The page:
On the Associations front, we see lots of activity. NECA (National Electrical Contractors Association) has blossomed with the revenue recognition in the communications cabling business. The IBEW (International Brotherhood of Electrical Workers) has made significant strides to recognize new levels of skill and training requirements in the low voltage cabling world.

BICSI (Building Industry Consulting Services International) has expanded to a true International format. On the educational front, BICSI now offers almost 55% of the available training in cabling design and installation. Their offering is outstanding but not to be confused with a licensed professional engineer (PE). BICSI's membership, now estimated at approximately 17,000, continues an impressive growth.

The Association of Cabling Professionals (ACP) has exploded on to the scene during the last half of this decade. By BICSI's own estimates, ACP now offers approximately 38% of the training for cabling installation and design. Most of the training is offered through the Cabling Business Institute (Dallas, TX) and more recently through the College of Technology/State of Connecticut at the Tunxis Community-Technical College. This program will continue to expand throughout the technical training programs for the State of Connecticut. ACP has experienced remarkable growth and is now rated as the second most powerful cabling association. ACP has offered a series of successful "Cabling The Workplace" annual Technical Training Conferences and Exhibitions.

There are many other associations which are focusing on the challenges of cabling for their membership. For example: NAIOP (National Association of Industrial and Office Properties), BOMA (Building Owners and Managers Association), AHA (American Hospital Association), ACUTA (Association of Colleges and Universities Telecommunications Administrators).

Fiber vs. Copper

We all heard the battle cry "Fiber To The Desktop". We have heard that propaganda for more than 2 decades. "It ain't happenin'!" The fiber optic cable has provided an excellent highway to run the backbone cable facilities and "collapse" the distance limitations for transmission. The world of fiber optic cable is divided into two groups: Single mode (this is the long line preferred cable) and Multi-mode (this cable was supposed to compete with high-performance copper in the last hundred meters to the desktop). Two years ago, the fiber optic industry quietly acknowledged some severe limitations and problems with Multi-mode fiber optic cable AND the LED (Light-Emitting Diode) would not "wink" much faster than 350Mbps. Copper can signal effectively at more than 5Gbps . . . and that's the name of that tune.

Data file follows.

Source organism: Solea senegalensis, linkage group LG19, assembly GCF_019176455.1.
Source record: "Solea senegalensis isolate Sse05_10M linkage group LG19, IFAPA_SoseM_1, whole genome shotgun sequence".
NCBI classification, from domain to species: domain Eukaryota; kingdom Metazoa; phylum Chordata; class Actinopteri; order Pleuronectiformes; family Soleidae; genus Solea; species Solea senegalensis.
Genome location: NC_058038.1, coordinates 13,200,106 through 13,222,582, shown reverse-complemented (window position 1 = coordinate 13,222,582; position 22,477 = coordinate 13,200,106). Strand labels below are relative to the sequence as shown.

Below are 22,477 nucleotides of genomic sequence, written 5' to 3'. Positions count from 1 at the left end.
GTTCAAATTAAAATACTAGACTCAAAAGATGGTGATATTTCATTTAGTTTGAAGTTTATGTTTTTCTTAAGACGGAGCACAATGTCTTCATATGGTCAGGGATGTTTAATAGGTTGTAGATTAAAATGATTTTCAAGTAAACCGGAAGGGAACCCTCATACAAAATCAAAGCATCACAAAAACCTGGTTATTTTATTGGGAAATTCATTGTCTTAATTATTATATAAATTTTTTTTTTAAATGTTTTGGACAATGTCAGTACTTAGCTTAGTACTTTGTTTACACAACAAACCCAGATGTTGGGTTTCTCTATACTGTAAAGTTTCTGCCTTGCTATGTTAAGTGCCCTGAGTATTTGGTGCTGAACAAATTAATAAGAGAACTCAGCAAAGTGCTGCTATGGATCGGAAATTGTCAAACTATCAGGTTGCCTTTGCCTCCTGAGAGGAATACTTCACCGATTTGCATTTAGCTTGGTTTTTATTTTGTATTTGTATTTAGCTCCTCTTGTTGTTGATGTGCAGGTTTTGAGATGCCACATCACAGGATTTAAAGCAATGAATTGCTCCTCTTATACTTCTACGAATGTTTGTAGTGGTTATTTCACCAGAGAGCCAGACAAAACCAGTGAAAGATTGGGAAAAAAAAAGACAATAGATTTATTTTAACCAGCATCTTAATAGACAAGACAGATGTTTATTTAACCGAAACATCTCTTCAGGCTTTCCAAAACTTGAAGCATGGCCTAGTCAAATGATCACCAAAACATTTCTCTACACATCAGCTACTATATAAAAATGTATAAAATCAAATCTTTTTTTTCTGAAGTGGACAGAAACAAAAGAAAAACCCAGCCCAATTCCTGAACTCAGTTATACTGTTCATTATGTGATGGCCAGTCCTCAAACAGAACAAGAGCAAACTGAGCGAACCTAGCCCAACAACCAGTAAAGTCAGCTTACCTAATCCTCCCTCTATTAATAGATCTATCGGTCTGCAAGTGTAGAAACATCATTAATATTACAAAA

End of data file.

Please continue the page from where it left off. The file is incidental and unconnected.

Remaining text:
Copper has defied every barrier of obsolescence and speed limitations, which the industry has arbitrarily put in its path. Fiber on the other hand, has failed miserably to deliver the big bandwidth to the desktop at a competitive price. However, fiber optic cable is the king of the backbone in the distribution system.

The Association of Cabling Professionals (ACP) is developing into a Wired Community! Be sure to check this website TODAY for details on a free new interactive area within the site. Word has it that it is modeled on a highly successful site elsewhere on the Web. We also hear that the Grand Opening of this new part of Wireville will be attended by a cross-section of the most influential people in the cabling industry. This might well be the most important networking opportunity the cabling industry has seen in years! BE THERE!

Cabling Business Magazine is ALMOST FREE. You have to fill out a subscription renewal every 6 months. If you haven't been doing this, start NOW. Subscription forms are in the magazine and on the website or call (214) 328-1717. This is a small sacrifice for such a big value.

Be sure and check the class schedule for Cabling Business Institute in Dallas. CBI has also added the ACP certified 200 course to their offering. The have a world-class training facility with regular classes on installation, structured wiring with Category 5 certification, LANs, fiber optics and design.